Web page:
Pirates(!) Strike Back: Turkish Fansubbers Standing Up for Fansubbing

Yıldız M.

20th European Symposium on Languages for Special Purposes (LSP), Vienna, Austria, 8 - 10 July 2015, pp.67

  • Publication Type: Conference Paper / Summary Text
  • City: Vienna
  • Country: Austria
  • Page Numbers: pp.67
  • Çanakkale Onsekiz Mart University Affiliated: Yes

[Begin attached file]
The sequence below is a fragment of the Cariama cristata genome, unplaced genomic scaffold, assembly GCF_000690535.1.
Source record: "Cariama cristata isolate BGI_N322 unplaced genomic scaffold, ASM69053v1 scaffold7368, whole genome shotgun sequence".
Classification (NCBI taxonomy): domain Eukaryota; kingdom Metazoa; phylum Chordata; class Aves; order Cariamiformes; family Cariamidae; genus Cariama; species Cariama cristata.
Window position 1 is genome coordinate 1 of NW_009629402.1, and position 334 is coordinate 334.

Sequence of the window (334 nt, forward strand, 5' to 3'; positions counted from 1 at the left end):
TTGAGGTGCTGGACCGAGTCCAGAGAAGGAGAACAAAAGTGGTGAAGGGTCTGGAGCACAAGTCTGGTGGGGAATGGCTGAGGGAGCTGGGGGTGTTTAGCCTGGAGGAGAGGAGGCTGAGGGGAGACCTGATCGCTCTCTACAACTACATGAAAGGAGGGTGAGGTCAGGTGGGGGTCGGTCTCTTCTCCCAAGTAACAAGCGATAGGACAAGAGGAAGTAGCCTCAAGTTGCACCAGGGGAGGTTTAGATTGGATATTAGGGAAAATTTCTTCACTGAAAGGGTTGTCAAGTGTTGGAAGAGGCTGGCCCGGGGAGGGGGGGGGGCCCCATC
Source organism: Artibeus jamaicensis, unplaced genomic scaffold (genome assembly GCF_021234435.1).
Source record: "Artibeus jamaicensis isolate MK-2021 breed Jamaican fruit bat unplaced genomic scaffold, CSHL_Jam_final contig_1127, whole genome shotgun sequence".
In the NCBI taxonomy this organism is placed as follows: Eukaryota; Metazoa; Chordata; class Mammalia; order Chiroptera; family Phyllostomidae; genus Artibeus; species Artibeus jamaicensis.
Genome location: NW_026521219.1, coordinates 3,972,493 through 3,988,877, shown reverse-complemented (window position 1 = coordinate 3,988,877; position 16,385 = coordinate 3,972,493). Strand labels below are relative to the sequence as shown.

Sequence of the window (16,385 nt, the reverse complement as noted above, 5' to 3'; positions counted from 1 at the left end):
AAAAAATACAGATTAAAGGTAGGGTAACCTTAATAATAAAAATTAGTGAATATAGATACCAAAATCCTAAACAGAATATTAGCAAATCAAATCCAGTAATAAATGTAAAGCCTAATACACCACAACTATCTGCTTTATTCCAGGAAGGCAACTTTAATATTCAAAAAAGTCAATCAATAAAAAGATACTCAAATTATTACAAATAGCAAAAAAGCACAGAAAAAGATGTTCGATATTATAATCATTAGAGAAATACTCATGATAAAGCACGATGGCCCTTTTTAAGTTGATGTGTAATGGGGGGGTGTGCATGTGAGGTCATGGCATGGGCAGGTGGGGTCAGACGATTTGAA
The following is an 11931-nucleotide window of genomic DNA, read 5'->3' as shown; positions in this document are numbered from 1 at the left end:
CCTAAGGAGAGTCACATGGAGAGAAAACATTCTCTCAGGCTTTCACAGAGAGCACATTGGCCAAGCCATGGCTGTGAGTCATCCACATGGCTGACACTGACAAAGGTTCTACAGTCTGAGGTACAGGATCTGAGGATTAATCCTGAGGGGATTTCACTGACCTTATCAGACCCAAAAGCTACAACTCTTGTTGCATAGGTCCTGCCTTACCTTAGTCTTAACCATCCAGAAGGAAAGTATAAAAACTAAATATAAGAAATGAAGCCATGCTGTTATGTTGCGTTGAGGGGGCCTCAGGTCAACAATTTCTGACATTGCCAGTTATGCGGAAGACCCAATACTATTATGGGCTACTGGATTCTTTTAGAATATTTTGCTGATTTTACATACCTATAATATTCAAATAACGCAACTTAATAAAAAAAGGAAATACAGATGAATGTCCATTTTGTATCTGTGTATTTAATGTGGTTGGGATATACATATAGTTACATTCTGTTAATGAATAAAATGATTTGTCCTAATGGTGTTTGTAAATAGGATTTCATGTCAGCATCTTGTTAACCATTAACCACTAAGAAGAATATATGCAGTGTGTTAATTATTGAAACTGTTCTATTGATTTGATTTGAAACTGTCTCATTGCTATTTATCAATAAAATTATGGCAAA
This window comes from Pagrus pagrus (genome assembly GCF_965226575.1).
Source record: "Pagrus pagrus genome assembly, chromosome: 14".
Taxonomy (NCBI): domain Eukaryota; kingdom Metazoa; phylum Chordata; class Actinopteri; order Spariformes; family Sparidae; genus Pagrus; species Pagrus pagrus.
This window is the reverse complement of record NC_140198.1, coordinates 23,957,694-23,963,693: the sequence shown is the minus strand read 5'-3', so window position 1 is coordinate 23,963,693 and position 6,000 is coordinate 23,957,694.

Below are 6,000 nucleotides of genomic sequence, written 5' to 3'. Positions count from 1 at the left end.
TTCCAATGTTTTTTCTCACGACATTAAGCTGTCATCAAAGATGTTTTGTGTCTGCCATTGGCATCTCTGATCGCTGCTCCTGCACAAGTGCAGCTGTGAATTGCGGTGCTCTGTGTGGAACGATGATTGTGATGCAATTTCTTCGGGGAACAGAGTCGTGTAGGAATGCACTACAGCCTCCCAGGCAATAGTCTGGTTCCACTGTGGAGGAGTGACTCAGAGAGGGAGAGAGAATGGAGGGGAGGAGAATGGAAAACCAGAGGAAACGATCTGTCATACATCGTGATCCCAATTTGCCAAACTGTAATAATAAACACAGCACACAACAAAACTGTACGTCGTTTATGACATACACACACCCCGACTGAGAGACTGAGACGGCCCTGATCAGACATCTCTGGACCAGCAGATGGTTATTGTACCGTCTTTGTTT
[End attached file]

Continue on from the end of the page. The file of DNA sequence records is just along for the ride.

This study is primarily intended to describe fansubbing in Turkey and draft a fansubber profile on the basis of a corpus mainly consisting of interviews with “famous” Turkish fansubbers who are seemingly invited for an interview to defend themselves against explicit and implict allegations and attacks. The corpus is comprised of two types of data source, namely print and online media. Drawing on the views of the interviewees, the corpus analysis has revealed that the present study can be built on such matters as legality/ethics, professional recognition, visibility, motives of fansubbing, remunaration, popularity, genre preference, linguistic proficiency, translation process, and demographics. Together with the literature review, the analyses have shown that the most serious accusation brought against fansubbers is copyright infringement (Hatcher, 2005), i.e. “pirating”, whereas the mildest would be mistranslation. Although legal concerns are generally thought to stand out as the severest matter, it is interesting that almost no confrontation exists between fansubbers and copyright holders (Díaz-Cintas and Sánchez, 2006) but with colleagues and subtitling critics (viewers, columnists or scholars). Thus, it can be speculated that professional recognition is the primary concern of fansubbers although their undertaking is a non-profit voluntary work. From this viewpoint, this study focuses, as its secondary concern, on Turkish fansubbers’ endeavour to exist as professionals rather than incompetent amateurs.